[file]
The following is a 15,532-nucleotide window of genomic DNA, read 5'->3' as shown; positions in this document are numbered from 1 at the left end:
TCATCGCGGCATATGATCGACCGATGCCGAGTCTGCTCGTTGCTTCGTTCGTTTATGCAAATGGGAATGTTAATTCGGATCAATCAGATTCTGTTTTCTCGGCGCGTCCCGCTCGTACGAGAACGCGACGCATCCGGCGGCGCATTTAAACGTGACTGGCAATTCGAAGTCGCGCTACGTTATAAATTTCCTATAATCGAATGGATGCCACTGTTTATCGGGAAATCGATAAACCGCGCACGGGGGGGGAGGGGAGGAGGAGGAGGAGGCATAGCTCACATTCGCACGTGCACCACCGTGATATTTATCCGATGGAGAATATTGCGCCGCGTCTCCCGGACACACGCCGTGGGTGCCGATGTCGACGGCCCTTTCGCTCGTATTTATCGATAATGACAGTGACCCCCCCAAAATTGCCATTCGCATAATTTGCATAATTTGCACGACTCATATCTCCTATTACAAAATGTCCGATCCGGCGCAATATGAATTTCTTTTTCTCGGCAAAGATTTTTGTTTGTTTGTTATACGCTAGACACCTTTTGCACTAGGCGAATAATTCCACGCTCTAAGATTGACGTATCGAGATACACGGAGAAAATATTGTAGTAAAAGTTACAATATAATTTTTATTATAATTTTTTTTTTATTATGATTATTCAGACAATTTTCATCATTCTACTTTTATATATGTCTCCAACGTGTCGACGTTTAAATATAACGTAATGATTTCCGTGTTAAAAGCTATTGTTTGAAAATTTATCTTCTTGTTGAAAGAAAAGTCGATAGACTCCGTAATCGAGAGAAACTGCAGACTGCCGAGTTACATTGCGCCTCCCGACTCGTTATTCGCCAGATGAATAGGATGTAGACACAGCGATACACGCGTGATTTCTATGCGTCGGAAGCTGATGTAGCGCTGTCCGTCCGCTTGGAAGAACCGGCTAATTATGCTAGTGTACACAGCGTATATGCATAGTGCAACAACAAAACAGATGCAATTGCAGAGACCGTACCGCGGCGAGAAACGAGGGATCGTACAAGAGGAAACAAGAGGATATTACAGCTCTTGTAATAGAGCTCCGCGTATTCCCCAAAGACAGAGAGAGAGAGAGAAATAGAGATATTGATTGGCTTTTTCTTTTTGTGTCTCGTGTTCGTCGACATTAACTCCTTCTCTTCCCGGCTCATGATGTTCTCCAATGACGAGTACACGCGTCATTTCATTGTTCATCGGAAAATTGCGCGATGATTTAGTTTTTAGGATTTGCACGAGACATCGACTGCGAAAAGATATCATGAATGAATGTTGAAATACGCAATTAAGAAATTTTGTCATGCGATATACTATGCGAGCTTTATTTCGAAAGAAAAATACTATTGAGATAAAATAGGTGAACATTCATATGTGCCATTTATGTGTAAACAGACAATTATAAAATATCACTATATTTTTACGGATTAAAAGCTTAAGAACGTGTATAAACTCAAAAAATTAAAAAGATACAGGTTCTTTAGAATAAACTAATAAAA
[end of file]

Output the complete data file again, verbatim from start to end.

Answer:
The following is a 15,532-nucleotide window of genomic DNA, read 5'->3' as shown; positions in this document are numbered from 1 at the left end:
TCATCGCGGCATATGATCGACCGATGCCGAGTCTGCTCGTTGCTTCGTTCGTTTATGCAAATGGGAATGTTAATTCGGATCAATCAGATTCTGTTTTCTCGGCGCGTCCCGCTCGTACGAGAACGCGACGCATCCGGCGGCGCATTTAAACGTGACTGGCAATTCGAAGTCGCGCTACGTTATAAATTTCCTATAATCGAATGGATGCCACTGTTTATCGGGAAATCGATAAACCGCGCACGGGGGGGGAGGGGAGGAGGAGGAGGAGGCATAGCTCACATTCGCACGTGCACCACCGTGATATTTATCCGATGGAGAATATTGCGCCGCGTCTCCCGGACACACGCCGTGGGTGCCGATGTCGACGGCCCTTTCGCTCGTATTTATCGATAATGACAGTGACCCCCCCAAAATTGCCATTCGCATAATTTGCATAATTTGCACGACTCATATCTCCTATTACAAAATGTCCGATCCGGCGCAATATGAATTTCTTTTTCTCGGCAAAGATTTTTGTTTGTTTGTTATACGCTAGACACCTTTTGCACTAGGCGAATAATTCCACGCTCTAAGATTGACGTATCGAGATACACGGAGAAAATATTGTAGTAAAAGTTACAATATAATTTTTATTATAATTTTTTTTTTATTATGATTATTCAGACAATTTTCATCATTCTACTTTTATATATGTCTCCAACGTGTCGACGTTTAAATATAACGTAATGATTTCCGTGTTAAAAGCTATTGTTTGAAAATTTATCTTCTTGTTGAAAGAAAAGTCGATAGACTCCGTAATCGAGAGAAACTGCAGACTGCCGAGTTACATTGCGCCTCCCGACTCGTTATTCGCCAGATGAATAGGATGTAGACACAGCGATACACGCGTGATTTCTATGCGTCGGAAGCTGATGTAGCGCTGTCCGTCCGCTTGGAAGAACCGGCTAATTATGCTAGTGTACACAGCGTATATGCATAGTGCAACAACAAAACAGATGCAATTGCAGAGACCGTACCGCGGCGAGAAACGAGGGATCGTACAAGAGGAAACAAGAGGATATTACAGCTCTTGTAATAGAGCTCCGCGTATTCCCCAAAGACAGAGAGAGAGAGAGAAATAGAGATATTGATTGGCTTTTTCTTTTTGTGTCTCGTGTTCGTCGACATTAACTCCTTCTCTTCCCGGCTCATGATGTTCTCCAATGACGAGTACACGCGTCATTTCATTGTTCATCGGAAAATTGCGCGATGATTTAGTTTTTAGGATTTGCACGAGACATCGACTGCGAAAAGATATCATGAATGAATGTTGAAATACGCAATTAAGAAATTTTGTCATGCGATATACTATGCGAGCTTTATTTCGAAAGAAAAATACTATTGAGATAAAATAGGTGAACATTCATATGTGCCATTTATGTGTAAACAGACAATTATAAAATATCACTATATTTTTACGGATTAAAAGCTTAAGAACGTGTATAAACTCAAAAAATTAAAAAGATACAGGTTCTTTAGAATAAACTAATAAAA